Some easy ways to incorporate citrus in your yard include:
- Misting any exposed wooden surfaces in early spring with homemade citrus spray. (You can easily make this by boiling sliced citrus fruit in water for 10 to 15 minutes, then pouring the cooled and strained mixture into a spray bottle.) For best results, spray the surfaces a few times a week for several weeks.
- Placing citronella torches around your deck or patio.
- Planting citrus (or citrusy-smelling herbs, like lemon verbena and lemongrass) near your house.
Using citrus as a deterrent can be labor-intensive (especially if you’re making citrus spray a few times a season), so I only recommend this method in tandem with other preventive measures.
Method #3: Install chimes or speakers.
Hanging heavy wind chimes (or anything that will vibrate and make noise when it’s caught in a breeze) in areas where carpenter bees might nest can be effective enough to drive them elsewhere.
It isn’t the sound the chimes make that bothers and distracts bees, it’s the vibration.
In a similar vein, you can even install outdoor speakers around potential problem areas (as long as you remember to turn them on often). The vibration from the sounds coming out of the speakers is enough to disorient the bees and either deter them from nesting, or drive them away from their nests completely.
So put up that outdoor sound system you’ve always wanted and load up your favorite playlists or podcasts!
Disclosure: All products on this page are independently selected. If you buy from one of my links, I may earn a commission.
Method #4: Seal the holes.
Each new generation of carpenter bees hatches in late summer. The bees emerge from their nests in August and September to feed on nectar and pollinate flowers before overwintering (often in abandoned nest tunnels).
So your best bet for sealing any holes is in late September when most, if not all, the bees have left the nests.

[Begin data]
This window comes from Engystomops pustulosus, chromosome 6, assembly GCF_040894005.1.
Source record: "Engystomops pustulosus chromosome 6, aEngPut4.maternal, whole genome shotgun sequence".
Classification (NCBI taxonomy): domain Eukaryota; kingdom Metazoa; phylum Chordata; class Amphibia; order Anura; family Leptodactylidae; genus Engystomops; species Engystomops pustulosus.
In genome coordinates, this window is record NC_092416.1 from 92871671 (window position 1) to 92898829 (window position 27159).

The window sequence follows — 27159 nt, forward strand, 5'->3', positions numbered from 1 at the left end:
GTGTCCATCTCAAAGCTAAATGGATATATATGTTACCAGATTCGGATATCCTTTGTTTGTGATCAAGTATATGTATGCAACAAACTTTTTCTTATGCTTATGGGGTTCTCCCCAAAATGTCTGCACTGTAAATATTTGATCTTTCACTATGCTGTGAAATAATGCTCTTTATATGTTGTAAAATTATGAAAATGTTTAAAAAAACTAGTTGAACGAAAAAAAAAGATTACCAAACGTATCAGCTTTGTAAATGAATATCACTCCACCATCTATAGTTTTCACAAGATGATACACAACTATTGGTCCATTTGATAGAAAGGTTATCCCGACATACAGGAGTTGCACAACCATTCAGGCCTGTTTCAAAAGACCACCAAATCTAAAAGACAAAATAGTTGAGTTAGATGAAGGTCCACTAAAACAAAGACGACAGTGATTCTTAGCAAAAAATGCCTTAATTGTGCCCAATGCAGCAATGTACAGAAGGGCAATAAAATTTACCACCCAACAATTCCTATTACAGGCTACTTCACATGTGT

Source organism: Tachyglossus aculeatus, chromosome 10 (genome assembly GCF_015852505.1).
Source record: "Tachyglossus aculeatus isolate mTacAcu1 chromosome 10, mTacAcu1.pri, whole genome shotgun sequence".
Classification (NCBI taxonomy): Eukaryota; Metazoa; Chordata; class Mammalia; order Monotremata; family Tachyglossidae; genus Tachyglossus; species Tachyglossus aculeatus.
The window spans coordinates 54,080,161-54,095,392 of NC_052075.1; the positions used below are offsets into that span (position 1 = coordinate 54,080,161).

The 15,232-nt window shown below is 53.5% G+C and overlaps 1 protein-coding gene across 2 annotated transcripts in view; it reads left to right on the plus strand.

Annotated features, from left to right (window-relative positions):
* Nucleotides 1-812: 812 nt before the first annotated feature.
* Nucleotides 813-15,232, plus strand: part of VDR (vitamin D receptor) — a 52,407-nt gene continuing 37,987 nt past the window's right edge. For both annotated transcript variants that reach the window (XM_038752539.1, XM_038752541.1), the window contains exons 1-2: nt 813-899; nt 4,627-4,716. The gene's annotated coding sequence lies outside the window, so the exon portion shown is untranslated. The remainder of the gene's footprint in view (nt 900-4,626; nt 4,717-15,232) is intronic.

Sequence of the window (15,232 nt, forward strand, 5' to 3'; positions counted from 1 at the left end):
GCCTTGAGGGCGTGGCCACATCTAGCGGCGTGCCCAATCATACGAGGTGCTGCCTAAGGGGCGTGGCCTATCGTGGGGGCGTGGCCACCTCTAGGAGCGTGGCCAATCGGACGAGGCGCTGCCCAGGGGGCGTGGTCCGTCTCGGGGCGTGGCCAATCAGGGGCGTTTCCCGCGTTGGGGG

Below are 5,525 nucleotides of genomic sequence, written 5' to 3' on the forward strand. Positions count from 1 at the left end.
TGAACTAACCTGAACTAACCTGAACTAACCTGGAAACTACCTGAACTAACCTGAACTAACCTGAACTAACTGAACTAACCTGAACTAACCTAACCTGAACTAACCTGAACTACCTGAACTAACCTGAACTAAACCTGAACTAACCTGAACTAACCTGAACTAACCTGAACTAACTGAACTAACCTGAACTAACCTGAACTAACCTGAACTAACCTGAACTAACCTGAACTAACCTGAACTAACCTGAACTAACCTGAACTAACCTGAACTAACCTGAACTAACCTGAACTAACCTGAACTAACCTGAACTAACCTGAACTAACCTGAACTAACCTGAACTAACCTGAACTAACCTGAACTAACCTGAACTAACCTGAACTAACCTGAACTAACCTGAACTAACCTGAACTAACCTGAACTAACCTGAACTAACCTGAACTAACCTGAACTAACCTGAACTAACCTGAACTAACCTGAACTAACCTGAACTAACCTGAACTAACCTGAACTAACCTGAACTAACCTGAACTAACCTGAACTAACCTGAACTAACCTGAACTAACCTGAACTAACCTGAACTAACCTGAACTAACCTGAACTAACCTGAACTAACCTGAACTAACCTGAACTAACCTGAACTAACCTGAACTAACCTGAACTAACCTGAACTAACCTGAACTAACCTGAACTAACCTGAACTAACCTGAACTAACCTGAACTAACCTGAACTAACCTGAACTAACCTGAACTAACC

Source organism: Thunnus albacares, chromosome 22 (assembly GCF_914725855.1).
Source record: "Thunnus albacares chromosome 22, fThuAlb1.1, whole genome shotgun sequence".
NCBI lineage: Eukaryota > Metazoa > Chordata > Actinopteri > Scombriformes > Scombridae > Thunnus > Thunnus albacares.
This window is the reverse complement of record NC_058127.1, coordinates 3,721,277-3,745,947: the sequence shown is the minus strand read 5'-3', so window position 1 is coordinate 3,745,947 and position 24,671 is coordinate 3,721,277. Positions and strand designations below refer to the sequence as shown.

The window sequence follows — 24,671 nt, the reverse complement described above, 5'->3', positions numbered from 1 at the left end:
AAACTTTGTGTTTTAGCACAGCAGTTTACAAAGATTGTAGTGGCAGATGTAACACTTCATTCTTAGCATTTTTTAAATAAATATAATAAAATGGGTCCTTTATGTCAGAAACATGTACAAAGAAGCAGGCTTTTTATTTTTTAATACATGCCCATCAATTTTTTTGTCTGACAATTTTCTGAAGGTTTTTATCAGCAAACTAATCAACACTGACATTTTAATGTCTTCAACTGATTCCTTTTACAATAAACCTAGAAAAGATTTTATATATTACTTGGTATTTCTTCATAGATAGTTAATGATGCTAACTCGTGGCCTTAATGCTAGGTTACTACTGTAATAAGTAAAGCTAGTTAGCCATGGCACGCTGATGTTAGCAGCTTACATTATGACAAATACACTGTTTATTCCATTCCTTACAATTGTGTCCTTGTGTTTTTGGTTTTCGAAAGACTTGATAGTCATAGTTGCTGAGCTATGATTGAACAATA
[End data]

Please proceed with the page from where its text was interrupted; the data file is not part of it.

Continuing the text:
To ensure you don’t trap any stragglers in the tunnels, use a bee repellent like this one. (It’s the same stuff beekeepers use to humanely remove honeybees from the hive so they can harvest the honey.)
Once you’re sure all the bees are out, plug the hole with wood putty or a wooden dowel coated with wood glue. This will prevent female bees from returning to their nests and causing more damage.
Always use bee repellent before plugging the hole.
If any carpenter bees are trapped inside the tunnels, they’ll simply excavate new tunnels to find their way out.
Method #5: Invite them in.
While carpenter bees can burrow into any wooden area they choose to make a nest in, they can also be rather lazy. Every spring they have the huge task of drilling holes and building nests, so if they can find anything to make their jobs easier, they’ll likely take it.
That’s when a solitary bee house like the ones below can be an effective remedy for keeping carpenter bees away from your own house.
Mount the bee house on a wall that gets morning light, on a tree branch away from bird feeders, or on a sturdy post in your garden to give carpenter bees an alternate and ready-made nesting site!
When choosing a bee house, make sure the holes are large enough for a carpenter bee to nest in. Many of the ones on the market are made for smaller solitary bees (like masons), and carpenter bees won’t fit inside the pre-drilled holes, nor do they like the more common bee houses filled with paper nesting tubes.
Method #6: Trap them.
When all else fails, or if you have other reasons for needing to exterminate carpenter bees around your house, you can use a special carpenter bee trap.
This type of trap lures carpenter bees with a natural scent. Once they fly inside the trap, they fall into a jar and cannot fly back out.
You can spray a non-toxic bee trap lure like this one around the trap entrance to further bait them. The lure replicates bee pheromones and is 100 percent safe to use, unlike pesticides that are toxic to other beneficial insects as well as humans.
Hang the trap under an eave or covered porch (or wherever carpenter bees are likely to nest) and discard the dead bees when they start piling up in the jar.